BURMA: Elections without speech
When the military government of Burma passed five new laws and four bylaws during March in preparation for planned elections later this year, it attracted a lot of interest, discussion and analysis in the global media. The only place where the media did not pick up the story was in Burma, or Myanmar, itself. Aside from official announcements in the turgid state mouthpieces and some articles in news journals iterating the facts, there was no analysis, commentary or debate.
The absence of debate was not because the persons writing and publishing these periodicals did not want discussion, or even try to have some. According to various reports, journalists have interviewed experts and obtained views that they had thought would be printable. But instead, journals have so far been prohibited from covering anything significant about the laws at all, or the parties now registering for the upcoming ballot. The absurd situation exists of an election having been announced and the process of party registration begun without anything other than formal acknowledgement of these facts in the local media.
Burma is a difficult place to be a reporter. The Asian Human Rights Commission has itself over a number of years taken up and followed cases of journalists and others who have been imprisoned for acts that in other countries are simply taken for granted, such as filming people at electoral booths during the 2008 referendum (AHRC-UAC-040-2009).
But the blackout on news about the electoral process is not merely a question of media freedom. It is indicative of far deeper dysfunction that prohibits the possibility of free or fair elections. The problem is not just one of how journalists can communicate with their society but how their society can communicate with itself.
The vitality of a society depends upon its capacity for internal communication. It is no coincidence that the most successful and happy societies in the world today are where people can communicate with one another, freely and equitably. Internal communication is not about the number and size of television stations or political parties. It is about the extent to which everyone is able to communicate with everyone else, the extent to which there is widespread participation and sharing of ideas from different quarters, with which to grow and improve as a community.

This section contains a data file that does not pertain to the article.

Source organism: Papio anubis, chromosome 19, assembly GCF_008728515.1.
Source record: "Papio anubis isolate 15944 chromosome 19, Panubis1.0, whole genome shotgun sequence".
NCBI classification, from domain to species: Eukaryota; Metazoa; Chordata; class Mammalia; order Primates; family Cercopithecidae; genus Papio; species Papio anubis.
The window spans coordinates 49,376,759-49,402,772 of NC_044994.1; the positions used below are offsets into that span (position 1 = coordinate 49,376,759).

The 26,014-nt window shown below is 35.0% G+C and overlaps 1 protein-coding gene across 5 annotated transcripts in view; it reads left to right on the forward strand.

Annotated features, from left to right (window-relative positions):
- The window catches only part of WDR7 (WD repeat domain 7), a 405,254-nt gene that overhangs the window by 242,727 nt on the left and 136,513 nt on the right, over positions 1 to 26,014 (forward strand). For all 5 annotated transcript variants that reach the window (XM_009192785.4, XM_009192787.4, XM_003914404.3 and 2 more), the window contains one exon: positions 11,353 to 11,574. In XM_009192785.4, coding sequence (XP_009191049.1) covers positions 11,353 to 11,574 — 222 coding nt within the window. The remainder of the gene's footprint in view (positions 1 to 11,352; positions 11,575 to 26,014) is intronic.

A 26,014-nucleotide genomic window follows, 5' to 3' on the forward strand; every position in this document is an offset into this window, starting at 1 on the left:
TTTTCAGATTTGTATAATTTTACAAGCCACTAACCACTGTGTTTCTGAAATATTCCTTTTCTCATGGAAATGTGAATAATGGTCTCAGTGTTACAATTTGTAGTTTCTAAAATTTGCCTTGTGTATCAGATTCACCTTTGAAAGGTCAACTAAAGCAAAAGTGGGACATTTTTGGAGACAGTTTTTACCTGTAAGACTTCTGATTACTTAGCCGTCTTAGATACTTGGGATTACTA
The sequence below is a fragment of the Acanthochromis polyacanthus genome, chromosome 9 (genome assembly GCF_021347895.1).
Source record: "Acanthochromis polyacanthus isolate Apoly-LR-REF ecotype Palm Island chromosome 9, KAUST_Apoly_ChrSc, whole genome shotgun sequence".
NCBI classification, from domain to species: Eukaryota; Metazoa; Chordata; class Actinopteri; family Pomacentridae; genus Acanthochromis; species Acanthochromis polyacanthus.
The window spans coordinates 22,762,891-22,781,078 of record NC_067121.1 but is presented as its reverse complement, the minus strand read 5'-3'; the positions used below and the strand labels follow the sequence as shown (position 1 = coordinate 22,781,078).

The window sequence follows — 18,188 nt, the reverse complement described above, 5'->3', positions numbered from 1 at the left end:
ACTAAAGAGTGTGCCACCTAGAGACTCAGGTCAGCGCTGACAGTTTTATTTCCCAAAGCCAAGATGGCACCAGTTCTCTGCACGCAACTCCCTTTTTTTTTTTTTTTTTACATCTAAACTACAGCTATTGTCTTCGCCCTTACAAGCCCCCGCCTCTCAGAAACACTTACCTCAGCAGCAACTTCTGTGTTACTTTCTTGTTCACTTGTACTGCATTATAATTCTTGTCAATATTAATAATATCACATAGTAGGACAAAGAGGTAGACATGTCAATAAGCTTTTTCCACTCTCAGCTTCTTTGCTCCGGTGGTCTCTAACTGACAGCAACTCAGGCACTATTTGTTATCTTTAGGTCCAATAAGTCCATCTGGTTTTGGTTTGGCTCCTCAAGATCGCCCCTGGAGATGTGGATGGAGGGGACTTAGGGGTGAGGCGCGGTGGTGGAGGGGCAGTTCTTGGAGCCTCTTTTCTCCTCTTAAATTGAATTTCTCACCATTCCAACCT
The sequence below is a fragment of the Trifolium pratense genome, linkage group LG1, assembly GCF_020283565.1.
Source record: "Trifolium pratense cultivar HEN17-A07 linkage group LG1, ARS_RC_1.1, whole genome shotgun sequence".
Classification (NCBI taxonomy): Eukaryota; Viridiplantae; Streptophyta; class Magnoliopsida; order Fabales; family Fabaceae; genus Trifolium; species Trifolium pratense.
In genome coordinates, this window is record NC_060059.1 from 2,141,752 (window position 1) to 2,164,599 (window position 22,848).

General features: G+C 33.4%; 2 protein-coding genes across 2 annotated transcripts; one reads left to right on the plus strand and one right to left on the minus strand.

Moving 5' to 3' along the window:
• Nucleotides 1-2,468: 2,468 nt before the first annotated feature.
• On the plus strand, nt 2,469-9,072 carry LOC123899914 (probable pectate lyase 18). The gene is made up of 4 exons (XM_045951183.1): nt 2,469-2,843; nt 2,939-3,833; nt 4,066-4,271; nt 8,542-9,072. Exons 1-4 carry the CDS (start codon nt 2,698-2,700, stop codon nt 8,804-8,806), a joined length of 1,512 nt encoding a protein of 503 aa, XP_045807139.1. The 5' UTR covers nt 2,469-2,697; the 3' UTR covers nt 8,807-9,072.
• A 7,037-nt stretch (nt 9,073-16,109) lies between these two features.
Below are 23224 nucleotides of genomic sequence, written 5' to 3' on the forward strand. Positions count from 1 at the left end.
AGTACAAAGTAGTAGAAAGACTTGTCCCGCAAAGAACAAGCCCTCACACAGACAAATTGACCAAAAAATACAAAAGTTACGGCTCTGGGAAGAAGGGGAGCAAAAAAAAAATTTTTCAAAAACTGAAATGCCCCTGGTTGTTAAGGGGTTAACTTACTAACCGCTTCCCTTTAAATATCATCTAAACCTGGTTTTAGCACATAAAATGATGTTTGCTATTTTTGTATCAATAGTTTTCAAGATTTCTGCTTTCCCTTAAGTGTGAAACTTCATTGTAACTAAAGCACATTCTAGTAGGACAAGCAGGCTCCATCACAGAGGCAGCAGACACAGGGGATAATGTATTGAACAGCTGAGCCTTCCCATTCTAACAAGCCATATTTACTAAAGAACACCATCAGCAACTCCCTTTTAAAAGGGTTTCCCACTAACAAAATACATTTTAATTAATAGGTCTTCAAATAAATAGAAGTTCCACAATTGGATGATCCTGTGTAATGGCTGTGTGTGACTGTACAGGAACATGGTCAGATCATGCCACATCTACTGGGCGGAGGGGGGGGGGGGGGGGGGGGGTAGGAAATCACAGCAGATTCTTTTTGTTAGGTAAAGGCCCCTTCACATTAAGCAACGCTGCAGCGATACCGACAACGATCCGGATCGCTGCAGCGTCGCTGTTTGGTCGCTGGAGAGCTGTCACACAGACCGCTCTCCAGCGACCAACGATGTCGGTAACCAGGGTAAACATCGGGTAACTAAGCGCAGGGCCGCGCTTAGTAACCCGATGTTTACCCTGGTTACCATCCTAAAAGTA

In recent years, the Internet and mobile technologies have brought about many new opportunities for this sort of communication, and it is not surprising that the military regime in Burma has only slowly and reluctantly opened up the country to them, with severe warnings to users that transgress vague laws on usage. Today Internet cafes around the country carry warnings on their walls and above computers that users are not to access either political or pornographic websites. In Burma, politics and pornography are indeed analogous.
Where internal communication is blocked for a long time, as it has been in Burma, it brings about all sorts of deep psychoses hidden under the surface of day-to-day life. As different parts of society are not able to communicate openly with each other, problems build up and fester. Tensions may emerge that are a consequence of other aspects of life about which people can do nothing. They become deeply frustrated and angry, and occasionally the frustration and anger burst out suddenly on a very large scale, as during the nationwide protests of 2007. At such times, when the authorities use force to bring people back under control the problems are again submerged and worsened.
Under these circumstances, the type of controlled communication that the military regime in Burma envisages for the anticipated elections is not a form of communication at all. It is a mere contrivance aimed at a different type of social control from what came before. This is obvious from reading Burma's print media: when officialdom says it is now okay to publish cartoons, everyone publishes cartoons; when officialdom says that it is now okay to comment on new political parties, everyone will comment. In this way, the government hopes to construct a wall of its own opinions in which the public will be a mere onlooker and recipient of fabricated, sanctioned views.
The jerking puppet-like responses of private media outlets to the instructions of the government on the upcoming elections and manifest lack of commentary are merely manifestations of much deeper afflictions. Artificial debate will, of course, do nothing to address or ease these. In fact, it will only make them worse. Until there are enough opportunities for open communication about the psychological illnesses that society has contracted from decades of military rule, the possibility of some kind of democratic government emerging in Burma is zero. Under these conditions, the only type of politics that can be practiced, the only type of politics possible is the politics of demoralization, the politics of despair.
[This is the third in a series of statements by the AHRC on the planned general elections in Burma. The previous two were Elections without a judiciary (AHRC-STM-059-2010) and, "Elections without rights" (AHRC-STM-063-2010). Next: "The politics of despair".]